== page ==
July 2021 Coalition Highlight: CTC

Hannah Guilford facilitates the final meeting of the Communities That Care (CTC) Coalition on June 10th. (Photo by Ned Warner.)

The Lake County Communities That Care (CTC) Coalition held its last meeting in June. (In partnership with Coalition members, LCBAG has decided to stop using the Communities that Care model in Lake County–but will be continuing to work on building a healthier community for young people through other initiatives and coalitions!) The Coalition reviewed its accomplishments over the last few years, including:

  1. Choosing priority community risk and protective factors. (Currently, “family management” and “favorable youth attitudes towards substances” are Lake County’s risk factors and “family opportunities for prosocial involvement” is Lake County’s protective factor).
  2. Choosing the strategy “Building Public Support for Community-Wide Implementation of Evidence-Based Parenting Programs” to address Lake County’s risk and protective factors. 
  3. Writing a Community Action Plan and an Implementation Plan (virtually!) that outlined the local data, why the Coalition chose Lake County’s risk and protective factors, what they hoped to accomplish with their chosen strategy, and what long-term health and behavior outcomes the Coalition hoped to impact.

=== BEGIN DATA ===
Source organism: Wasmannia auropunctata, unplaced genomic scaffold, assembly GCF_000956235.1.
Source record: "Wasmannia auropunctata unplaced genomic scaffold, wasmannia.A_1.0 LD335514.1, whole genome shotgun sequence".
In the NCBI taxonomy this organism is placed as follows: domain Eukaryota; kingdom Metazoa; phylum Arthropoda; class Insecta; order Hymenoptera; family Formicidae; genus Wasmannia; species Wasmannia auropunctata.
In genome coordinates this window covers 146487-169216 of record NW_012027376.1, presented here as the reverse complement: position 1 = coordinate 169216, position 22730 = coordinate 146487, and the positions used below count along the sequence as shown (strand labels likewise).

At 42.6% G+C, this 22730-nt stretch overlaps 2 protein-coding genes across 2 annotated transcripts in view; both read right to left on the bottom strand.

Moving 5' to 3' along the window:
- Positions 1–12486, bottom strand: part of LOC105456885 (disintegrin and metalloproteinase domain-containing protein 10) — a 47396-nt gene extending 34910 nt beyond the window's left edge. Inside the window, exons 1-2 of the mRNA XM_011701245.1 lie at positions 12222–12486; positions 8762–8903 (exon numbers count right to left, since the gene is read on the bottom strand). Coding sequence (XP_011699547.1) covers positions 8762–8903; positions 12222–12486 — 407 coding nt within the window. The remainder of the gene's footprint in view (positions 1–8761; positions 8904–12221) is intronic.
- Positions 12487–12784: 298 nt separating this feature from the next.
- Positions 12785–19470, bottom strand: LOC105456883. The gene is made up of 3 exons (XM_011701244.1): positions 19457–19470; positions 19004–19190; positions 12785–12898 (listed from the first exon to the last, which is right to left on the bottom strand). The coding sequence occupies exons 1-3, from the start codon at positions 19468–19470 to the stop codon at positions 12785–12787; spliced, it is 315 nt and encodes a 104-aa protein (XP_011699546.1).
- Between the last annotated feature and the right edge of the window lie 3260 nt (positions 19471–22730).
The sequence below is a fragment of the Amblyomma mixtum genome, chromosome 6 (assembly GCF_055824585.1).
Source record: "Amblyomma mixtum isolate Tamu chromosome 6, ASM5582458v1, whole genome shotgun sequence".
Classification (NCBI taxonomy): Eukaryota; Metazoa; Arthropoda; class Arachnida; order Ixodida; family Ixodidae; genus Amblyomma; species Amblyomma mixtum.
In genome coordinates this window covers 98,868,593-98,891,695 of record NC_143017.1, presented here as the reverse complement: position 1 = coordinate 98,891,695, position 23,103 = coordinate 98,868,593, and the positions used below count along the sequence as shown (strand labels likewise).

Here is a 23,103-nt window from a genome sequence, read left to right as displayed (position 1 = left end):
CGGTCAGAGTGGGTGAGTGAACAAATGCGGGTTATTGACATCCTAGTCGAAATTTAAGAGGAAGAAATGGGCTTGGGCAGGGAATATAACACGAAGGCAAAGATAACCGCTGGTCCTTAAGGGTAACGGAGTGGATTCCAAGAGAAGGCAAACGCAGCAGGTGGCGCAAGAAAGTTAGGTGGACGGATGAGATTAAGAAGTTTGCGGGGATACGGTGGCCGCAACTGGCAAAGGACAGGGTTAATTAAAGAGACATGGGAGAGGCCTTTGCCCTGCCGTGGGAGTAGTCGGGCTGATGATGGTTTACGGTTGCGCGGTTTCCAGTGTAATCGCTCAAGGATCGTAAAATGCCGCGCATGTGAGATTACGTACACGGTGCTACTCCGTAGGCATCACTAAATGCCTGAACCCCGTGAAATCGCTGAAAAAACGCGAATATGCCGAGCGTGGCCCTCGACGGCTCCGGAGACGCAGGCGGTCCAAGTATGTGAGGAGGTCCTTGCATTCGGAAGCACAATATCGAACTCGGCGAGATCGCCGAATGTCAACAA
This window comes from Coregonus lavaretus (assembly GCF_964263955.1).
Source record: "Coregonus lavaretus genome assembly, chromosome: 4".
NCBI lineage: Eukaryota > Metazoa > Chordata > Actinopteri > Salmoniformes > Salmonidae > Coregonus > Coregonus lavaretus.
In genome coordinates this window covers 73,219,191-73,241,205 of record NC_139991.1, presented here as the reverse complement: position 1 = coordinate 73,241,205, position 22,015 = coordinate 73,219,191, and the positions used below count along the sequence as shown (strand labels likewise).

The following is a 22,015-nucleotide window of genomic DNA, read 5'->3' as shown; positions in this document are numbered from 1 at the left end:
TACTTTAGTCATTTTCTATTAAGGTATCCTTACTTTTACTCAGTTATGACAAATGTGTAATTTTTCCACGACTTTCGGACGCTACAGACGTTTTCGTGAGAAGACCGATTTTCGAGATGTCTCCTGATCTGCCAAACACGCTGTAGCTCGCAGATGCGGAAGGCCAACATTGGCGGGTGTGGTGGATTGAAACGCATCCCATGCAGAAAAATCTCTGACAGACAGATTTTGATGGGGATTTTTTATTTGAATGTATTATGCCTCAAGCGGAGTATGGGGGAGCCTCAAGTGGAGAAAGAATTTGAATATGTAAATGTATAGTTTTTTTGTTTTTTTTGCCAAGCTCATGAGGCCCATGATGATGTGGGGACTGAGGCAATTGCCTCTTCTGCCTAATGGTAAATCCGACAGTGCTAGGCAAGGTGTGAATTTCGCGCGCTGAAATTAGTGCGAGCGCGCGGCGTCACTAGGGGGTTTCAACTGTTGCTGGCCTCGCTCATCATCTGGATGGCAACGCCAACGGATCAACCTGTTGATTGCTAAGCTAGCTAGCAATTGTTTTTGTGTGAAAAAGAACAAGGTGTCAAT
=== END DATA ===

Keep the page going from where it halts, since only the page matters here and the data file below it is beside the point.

4. Formed new partnerships with parenting program providers in order to increase collaboration between organizations and increase support for parents in the community.

Coalition members also acknowledged that the CTC faced some challenges along the way, the biggest of which being that the pandemic changed the way the members met and communicated with one another. Learning how to meet virtually in an effective manner was one of the biggest personal accomplishments that members noted, and we at Lake County Build a Generation are very proud of their resilience in this time.

Below are some data points from the Healthy Kids Colorado Survey that highlight the impact that the Communities That Care Coalition–and all the partner agencies who comprise it–made from 2015-2019:

  1. Percentage of students who think their parents would feel it is wrong or very wrong if they drank alcohol regularly (at least once or twice per month): Increased from 83.5% in 2015 to 88.8% in 2019
  2. Percentage of students who have an adult to go to for help with a serious problem: Increased from 65% in 2015 to 67.5% in 2019.
  3. Percentage of students who could ask parents/guardians for help with a personal problem: Increased from 78% in 2015 to 82.8% in 2019.